Meaning of YIELD in English


I. ˈyēld verb

Etymology: Middle English, from Old English gieldan; akin to Old High German geltan to pay

Date: before 12th century

transitive verb

1. archaic : recompense , reward

2. : to give or render as fitting, rightfully owed, or required

3. : to give up possession of on claim or demand: as

a. : to give up (as one's breath) and so die

b. : to surrender or relinquish to the physical control of another : hand over possession of

c. : to surrender or submit (oneself) to another

d. : to give (oneself) up to an inclination, temptation, or habit

e. : to relinquish one's possession of (as a position of advantage or point of superiority)

yield precedence


a. : to bear or bring forth as a natural product especially as a result of cultivation

the tree always yield s good fruit

b. : to produce or furnish as return

this soil should yield good crops


(1) : to produce as return from an expenditure or investment : furnish as profit or interest

a bond that yield s 12 percent

(2) : to produce as revenue : bring in

the tax is expected to yield millions

5. : to give up (as a hit or run) in baseball

yield ed two runs in the third inning

intransitive verb

1. : to be fruitful or productive : bear , produce

2. : to give up and cease resistance or contention : submit , succumb

facing an enemy who would not yield

yield ing to temptation

3. : to give way to pressure or influence : submit to urging, persuasion, or entreaty

4. : to give way under physical force (as bending, stretching, or breaking)


a. : to give place or precedence : acknowledge the superiority of someone else

b. : to be inferior

our dictionary yield s to none

c. : to give way to or become succeeded by someone or something else

6. : to relinquish the floor of a legislative assembly


yield , submit , capitulate , succumb , relent , defer mean to give way to someone or something that one can no longer resist. yield may apply to any sort or degree of giving way before force, argument, persuasion, or entreaty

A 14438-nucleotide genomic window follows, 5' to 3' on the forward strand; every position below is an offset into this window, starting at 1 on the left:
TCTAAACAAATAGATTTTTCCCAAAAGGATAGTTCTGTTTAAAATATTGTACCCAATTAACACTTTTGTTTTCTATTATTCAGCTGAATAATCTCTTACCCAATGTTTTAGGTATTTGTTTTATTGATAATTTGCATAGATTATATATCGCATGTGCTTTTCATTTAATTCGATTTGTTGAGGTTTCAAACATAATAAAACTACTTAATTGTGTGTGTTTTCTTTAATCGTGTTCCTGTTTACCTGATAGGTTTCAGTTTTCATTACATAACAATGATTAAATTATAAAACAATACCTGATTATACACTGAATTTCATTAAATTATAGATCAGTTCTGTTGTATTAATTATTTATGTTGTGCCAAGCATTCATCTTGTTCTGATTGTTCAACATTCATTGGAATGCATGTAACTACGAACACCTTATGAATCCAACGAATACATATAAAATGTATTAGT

yields too easily in any argument

submit suggests full surrendering after resistance or conflict to the will or control of another

a repentant sinner vowing to submit to the will of God

capitulate stresses the fact of ending all resistance and may imply either a coming to terms (as with an adversary) or hopelessness in the face of an irresistible opposing force

officials capitulated to the protesters' demands

succumb implies weakness and helplessness to the one that gives way or an overwhelming power to the opposing force

a stage actor succumbing to the lure of Hollywood

relent implies a yielding through pity or mercy by one who holds the upper hand

finally relented and let the children stay up late

defer implies a voluntary yielding or submitting out of respect or reverence for or deference and affection toward another

I defer to your expertise in these matters

Synonym: see in addition relinquish .

II. noun

Date: 15th century

1. : something yielded : product ; especially : the amount or quantity produced or returned

yield of wheat per acre

2. : the capacity of yielding produce

Merriam-Webster's Collegiate English vocabulary.      Энциклопедический словарь английского языка Merriam Webster.